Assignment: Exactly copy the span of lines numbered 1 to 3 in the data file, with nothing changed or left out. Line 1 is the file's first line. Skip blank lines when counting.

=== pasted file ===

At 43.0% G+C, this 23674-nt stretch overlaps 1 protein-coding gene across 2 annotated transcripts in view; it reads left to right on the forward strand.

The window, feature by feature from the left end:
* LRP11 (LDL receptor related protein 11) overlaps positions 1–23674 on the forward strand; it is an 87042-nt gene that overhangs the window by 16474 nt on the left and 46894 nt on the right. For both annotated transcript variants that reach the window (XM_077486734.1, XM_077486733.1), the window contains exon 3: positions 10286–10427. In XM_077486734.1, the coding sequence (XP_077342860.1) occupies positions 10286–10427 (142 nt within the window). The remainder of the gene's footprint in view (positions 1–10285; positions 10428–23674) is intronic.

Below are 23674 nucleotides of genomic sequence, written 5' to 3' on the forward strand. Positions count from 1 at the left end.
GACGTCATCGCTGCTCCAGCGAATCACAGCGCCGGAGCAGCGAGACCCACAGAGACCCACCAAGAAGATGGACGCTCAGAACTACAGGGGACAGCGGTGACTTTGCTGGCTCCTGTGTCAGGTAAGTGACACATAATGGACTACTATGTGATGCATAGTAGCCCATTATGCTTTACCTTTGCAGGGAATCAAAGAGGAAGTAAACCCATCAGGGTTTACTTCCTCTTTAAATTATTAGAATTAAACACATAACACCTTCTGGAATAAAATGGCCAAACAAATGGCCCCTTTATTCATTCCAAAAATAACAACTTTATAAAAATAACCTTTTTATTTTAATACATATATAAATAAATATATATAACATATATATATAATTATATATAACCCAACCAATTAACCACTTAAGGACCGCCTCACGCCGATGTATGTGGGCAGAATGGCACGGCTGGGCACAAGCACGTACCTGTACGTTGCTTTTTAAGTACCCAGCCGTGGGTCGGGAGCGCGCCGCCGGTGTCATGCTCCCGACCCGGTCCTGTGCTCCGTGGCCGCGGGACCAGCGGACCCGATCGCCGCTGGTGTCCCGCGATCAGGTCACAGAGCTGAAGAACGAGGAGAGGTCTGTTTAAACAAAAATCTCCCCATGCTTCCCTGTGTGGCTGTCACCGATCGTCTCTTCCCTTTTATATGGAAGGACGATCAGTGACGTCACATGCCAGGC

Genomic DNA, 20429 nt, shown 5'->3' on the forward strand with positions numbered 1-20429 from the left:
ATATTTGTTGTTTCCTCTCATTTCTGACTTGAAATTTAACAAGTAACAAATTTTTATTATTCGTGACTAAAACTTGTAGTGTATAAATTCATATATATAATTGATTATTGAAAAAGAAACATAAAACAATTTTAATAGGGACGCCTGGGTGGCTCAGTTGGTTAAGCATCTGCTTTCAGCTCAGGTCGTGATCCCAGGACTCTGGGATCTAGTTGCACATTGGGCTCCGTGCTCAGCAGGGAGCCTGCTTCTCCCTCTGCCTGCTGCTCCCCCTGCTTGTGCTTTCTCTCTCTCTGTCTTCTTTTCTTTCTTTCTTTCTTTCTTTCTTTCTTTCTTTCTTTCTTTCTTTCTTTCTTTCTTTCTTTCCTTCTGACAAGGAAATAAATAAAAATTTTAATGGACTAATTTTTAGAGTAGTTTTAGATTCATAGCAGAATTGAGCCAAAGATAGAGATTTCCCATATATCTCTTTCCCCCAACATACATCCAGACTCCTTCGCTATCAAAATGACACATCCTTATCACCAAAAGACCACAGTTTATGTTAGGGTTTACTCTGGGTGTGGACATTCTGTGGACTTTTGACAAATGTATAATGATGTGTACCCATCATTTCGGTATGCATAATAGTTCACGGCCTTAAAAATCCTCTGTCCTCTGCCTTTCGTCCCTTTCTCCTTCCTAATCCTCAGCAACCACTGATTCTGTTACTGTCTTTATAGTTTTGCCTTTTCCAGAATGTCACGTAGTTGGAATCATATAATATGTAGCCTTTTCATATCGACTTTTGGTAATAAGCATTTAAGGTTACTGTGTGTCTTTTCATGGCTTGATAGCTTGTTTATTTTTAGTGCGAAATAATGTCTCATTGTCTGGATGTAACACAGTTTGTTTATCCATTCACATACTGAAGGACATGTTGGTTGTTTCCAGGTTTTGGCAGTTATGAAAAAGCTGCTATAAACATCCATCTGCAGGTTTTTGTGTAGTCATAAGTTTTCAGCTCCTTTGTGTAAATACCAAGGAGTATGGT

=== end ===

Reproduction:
At 43.0% G+C, this 23674-nt stretch overlaps 1 protein-coding gene across 2 annotated transcripts in view; it reads left to right on the forward strand.

The window, feature by feature from the left end:
* LRP11 (LDL receptor related protein 11) overlaps positions 1–23674 on the forward strand; it is an 87042-nt gene that overhangs the window by 16474 nt on the left and 46894 nt on the right. For both annotated transcript variants that reach the window (XM_077486734.1, XM_077486733.1), the window contains exon 3: positions 10286–10427. In XM_077486734.1, the coding sequence (XP_077342860.1) occupies positions 10286–10427 (142 nt within the window). The remainder of the gene's footprint in view (positions 1–10285; positions 10428–23674) is intronic.